Podiatrist Assistant

Job Description:

Podiatry assistants provide foot treatments and nail care under the supervision of a podiatrist.

Job Category:
Health Care & Social Assistance

What you will do:

As a podiatry assistant you could:

  • make appointments and get patients ready for treatment
  • support podiatrists during a procedure
  • treat patients who have already been assessed
  • cut toenails and apply dressings
  • give advice on foot and nail care, particularly for patients with diabetes


You need:

  • knowledge of how the human body works
  • to be able to carry out basic tasks on a computer or hand-held device

As well as:

  • customer service skills
  • thinking and reasoning skills
  • patience and the ability to remain calm in stressful situations
  • sensitivity and understanding
  • the ability to work well with your hands
  • the ability to use your initiative (drive)
  • to be thorough and pay attention to detail
Illustration of employee looking at workspace

Entry Requirements:

You can get into this job through:

  • a college course
  • an apprenticeship
  • working towards this role
  • applying directly
  • specialist courses run by private training organisations

You could do a college course to help you to become a podiatry assistant.

Most health and social care courses include work placements and this can be a good way of getting experience.

You could do a Diploma in Skills for Health and Care Professions or an Extended Diploma in Health and Social Care.

You could do a Senior Healthcare Support Worker Advanced Apprenticeship, which has a training option for podiatry assistants.

When recruiting, employers might choose apprentices who have experience as a support worker.

You could start as a healthcare assistant and learn on the job. You could then move into podiatry through training and promotion.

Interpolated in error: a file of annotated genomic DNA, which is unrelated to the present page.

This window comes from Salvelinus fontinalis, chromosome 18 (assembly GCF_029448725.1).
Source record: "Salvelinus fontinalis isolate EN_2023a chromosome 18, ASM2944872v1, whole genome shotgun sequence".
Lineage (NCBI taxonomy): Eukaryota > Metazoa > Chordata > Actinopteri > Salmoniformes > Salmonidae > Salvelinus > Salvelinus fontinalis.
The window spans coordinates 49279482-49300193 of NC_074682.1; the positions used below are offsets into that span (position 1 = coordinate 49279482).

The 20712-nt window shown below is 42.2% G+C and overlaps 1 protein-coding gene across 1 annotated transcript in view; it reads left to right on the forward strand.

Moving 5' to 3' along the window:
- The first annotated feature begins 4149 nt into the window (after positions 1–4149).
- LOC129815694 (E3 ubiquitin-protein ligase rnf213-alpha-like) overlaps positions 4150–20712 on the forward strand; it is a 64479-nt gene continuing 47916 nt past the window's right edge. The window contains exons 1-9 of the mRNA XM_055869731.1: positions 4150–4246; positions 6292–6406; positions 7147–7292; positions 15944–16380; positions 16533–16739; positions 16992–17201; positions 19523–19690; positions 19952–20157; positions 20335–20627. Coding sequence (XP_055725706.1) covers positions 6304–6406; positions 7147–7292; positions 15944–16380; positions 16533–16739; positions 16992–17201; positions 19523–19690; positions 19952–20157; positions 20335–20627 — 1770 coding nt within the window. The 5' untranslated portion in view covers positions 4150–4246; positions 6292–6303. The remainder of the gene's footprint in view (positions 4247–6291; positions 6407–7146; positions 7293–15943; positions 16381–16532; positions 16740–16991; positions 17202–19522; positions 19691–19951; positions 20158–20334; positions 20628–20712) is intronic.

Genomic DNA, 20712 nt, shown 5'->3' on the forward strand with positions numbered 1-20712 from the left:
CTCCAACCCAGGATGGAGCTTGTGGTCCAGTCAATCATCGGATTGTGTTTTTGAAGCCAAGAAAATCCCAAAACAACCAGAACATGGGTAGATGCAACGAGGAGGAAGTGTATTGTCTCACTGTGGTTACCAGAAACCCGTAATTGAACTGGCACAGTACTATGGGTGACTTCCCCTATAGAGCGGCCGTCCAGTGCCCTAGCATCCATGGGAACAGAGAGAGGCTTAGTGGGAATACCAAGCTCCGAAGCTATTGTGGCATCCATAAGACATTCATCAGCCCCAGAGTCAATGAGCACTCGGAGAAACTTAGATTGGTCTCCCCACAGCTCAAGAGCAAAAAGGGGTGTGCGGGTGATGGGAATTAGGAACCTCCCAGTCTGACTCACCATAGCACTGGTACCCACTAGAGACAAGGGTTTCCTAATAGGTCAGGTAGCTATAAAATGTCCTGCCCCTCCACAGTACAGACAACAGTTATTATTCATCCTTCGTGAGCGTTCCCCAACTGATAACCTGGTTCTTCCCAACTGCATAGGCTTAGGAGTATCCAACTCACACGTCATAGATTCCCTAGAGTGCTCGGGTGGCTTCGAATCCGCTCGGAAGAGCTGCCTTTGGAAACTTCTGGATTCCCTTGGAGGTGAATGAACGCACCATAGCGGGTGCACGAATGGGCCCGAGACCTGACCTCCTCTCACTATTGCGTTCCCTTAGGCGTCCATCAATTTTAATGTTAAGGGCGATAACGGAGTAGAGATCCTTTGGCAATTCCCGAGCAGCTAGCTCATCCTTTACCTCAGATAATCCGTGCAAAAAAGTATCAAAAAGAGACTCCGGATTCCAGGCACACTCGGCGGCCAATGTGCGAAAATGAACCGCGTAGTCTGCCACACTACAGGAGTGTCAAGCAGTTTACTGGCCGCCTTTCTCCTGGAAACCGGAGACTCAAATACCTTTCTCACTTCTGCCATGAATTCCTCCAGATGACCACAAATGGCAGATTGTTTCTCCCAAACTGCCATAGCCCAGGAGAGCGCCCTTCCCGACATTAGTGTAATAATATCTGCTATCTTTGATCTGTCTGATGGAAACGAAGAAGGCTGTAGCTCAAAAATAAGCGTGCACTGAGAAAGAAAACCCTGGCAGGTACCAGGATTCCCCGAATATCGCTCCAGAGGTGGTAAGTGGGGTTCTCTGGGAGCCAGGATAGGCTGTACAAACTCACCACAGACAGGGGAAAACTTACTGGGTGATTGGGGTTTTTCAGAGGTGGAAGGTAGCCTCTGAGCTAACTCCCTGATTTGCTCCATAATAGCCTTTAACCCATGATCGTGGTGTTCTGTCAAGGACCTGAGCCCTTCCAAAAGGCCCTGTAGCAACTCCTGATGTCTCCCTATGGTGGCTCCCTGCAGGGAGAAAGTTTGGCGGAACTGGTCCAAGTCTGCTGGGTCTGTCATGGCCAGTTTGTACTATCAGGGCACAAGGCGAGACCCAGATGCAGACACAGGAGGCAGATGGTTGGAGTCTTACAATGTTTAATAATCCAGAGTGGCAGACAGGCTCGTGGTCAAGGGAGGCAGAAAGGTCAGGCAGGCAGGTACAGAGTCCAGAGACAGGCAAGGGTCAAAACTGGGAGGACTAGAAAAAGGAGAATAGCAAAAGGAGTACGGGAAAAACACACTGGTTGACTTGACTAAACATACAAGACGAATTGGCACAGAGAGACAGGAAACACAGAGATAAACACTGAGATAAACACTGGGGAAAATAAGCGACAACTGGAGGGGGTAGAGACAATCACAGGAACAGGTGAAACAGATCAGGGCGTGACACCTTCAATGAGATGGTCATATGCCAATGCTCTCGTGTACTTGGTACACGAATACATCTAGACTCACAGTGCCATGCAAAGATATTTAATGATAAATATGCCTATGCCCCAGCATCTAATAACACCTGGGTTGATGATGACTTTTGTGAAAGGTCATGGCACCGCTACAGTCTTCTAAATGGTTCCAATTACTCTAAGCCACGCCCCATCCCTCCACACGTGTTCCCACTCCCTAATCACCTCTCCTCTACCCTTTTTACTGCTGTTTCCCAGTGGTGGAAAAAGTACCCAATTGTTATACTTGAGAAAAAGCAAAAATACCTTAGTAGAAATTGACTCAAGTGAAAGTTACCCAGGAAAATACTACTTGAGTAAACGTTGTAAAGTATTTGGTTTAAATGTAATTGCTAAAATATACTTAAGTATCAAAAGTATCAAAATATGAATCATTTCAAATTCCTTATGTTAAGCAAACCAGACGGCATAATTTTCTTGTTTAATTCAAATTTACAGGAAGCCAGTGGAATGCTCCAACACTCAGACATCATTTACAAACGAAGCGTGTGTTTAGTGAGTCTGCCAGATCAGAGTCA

You’ll find it helpful to get some work experience in healthcare before you apply for jobs or training.

Direct Application
You can apply directly for podiatry assistant roles if you’ve got relevant skills and experience.

You might need a qualification in a health related subject and experience of working with people.

Other Routes
You could be self employed and provide foot care to the general public, rather than in the NHS.

You’ll need to take a Diploma in Foot Health Practice.

You’ll then need to become a member of The Alliance of Private Sector Practitioners and work as a foot health practitioner.

School Subjects

To become a podiatrist assistant, you typically don’t need specific GCSE subjects, as the role primarily involves providing support and assistance to podiatrists in their work.

However, having a solid educational foundation and certain skills can be beneficial for pursuing a career in this field. Here are some GCSE subjects and skills that can be relevant for becoming a podiatrist assistant:

  1. Biology: While not a strict requirement, having a basic understanding of biology can be helpful as it relates to human anatomy, physiology, and medical terminology. Podiatrists deal with foot and lower limb health, so knowledge of the human body can aid in your role.
  2. Science Subjects: GCSE subjects like Chemistry and Physics can provide you with a general understanding of scientific principles, which may be applicable in a healthcare environment.
  3. Mathematics: Basic math skills are important for tasks such as measuring foot sizes, calculating medication dosages, and recording patient information accurately.
  4. English: Strong communication skills, both written and verbal, are essential for interacting with patients and colleagues, documenting patient records, and following instructions accurately.
  5. Physical Education (PE): This subject can provide you with knowledge about the importance of physical activity, which aligns with the focus on foot and lower limb health.
  6. Health and Social Care: While not a common GCSE subject, if your school offers it, health and social care can provide insights into the healthcare industry and patient care, which can be beneficial in a podiatrist assistant role.

Working Hours and Environment:

Typically you could work 40 to 42 hours per week.

You could work at a health centre, at a client’s home, in a government or private hospital or at a GP practice.

You may need to wear a uniform.

Career Path & Progression:

With experience you could:

  • move up to become an assistant practitioner
  • train to become a podiatrist
  • set up your own business, if you’re self employed